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How Poor Oral Hygiene Can Cause High Blood Pressure

Researchers have already established a connection between heart disease and poor oral health. Since hypertension, or high blood pressure, is a risk factor associated with cardiovascular disease, it would make logical sense that this condition would also be a result of a lack of oral care.

Many question the legitimacy of this correlation because they fail to understand how anything affecting your teeth could have a direct impact on your heart. When teeth are not properly cared for, they will begin to accrue plaque on their surfaces. This happens to every individual, which is why annual cleanings are imperative. When not treated properly, the plaque that accumulates on teeth can enter into the bloodstream via the pockets that form from inflamed gums.

Instead of clinging to teeth, this plaque will begin to stick to a person’s artery walls, making it more difficult for blood to flow through the arteries. This restricted blood flow results in higher blood pressure, which can eventually turn into heart disease.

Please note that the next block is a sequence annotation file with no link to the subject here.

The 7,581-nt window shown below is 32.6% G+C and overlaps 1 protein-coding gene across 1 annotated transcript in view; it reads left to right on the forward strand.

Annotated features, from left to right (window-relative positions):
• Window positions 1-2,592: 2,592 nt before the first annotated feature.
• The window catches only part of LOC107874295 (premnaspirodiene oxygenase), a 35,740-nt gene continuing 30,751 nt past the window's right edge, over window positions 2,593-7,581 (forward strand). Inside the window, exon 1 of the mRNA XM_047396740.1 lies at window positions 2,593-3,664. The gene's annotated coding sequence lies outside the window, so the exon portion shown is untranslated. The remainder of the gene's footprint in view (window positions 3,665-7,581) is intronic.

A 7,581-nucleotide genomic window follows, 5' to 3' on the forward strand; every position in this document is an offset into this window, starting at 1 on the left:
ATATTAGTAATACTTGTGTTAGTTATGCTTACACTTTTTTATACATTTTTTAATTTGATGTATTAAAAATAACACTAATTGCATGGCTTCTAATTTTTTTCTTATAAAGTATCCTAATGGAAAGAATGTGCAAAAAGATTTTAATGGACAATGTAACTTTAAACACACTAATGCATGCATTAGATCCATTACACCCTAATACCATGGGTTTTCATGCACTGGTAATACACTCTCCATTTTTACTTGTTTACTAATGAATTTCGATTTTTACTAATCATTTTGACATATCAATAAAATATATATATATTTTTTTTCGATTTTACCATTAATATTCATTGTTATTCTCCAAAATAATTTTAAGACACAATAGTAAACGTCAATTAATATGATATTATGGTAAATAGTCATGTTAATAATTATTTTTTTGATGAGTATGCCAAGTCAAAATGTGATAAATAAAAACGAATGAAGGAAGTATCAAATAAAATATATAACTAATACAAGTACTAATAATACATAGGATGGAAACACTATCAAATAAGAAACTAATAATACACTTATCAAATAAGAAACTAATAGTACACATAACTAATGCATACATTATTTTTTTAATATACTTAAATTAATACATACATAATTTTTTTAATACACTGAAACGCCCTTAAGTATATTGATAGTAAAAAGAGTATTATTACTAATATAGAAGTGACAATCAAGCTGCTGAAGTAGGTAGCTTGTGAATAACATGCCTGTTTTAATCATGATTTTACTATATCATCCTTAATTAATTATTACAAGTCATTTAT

A study was published in the Journal of Periodontology in 2015 that measured the oral hygiene patterns of over 19,000 individuals. How frequently these individuals brushed their teeth and whether or not they used any secondary products (floss, mouthwash, etc.) were all measured by researchers involved in this study. Of the participants, close to 6,000 individuals were diagnosed with high blood pressure. In both groups with and without periodontal disease, it was evident that regular brushing of teeth lessened the effects of hypertension.

The takeaway of the study was that high blood pressure could be controlled or completely prevented if oral hygiene was properly cared for.

There has been more awareness being raised for other detrimental medical conditions that can be influenced by poor oral hygiene – pneumonia, dementia, Alzheimer’s – but not enough attention being brought to high blood pressure.

Hypertension is not often in the spotlight of serious conditions, especially when compared side-by-side with Alzheimer’s, whose effects cause people to gradually lose all traces of their memory and personality. However, 80 million adults suffer from high blood pressure and risk not only damage to their hearts, but could also experience kidney damage or stroke.

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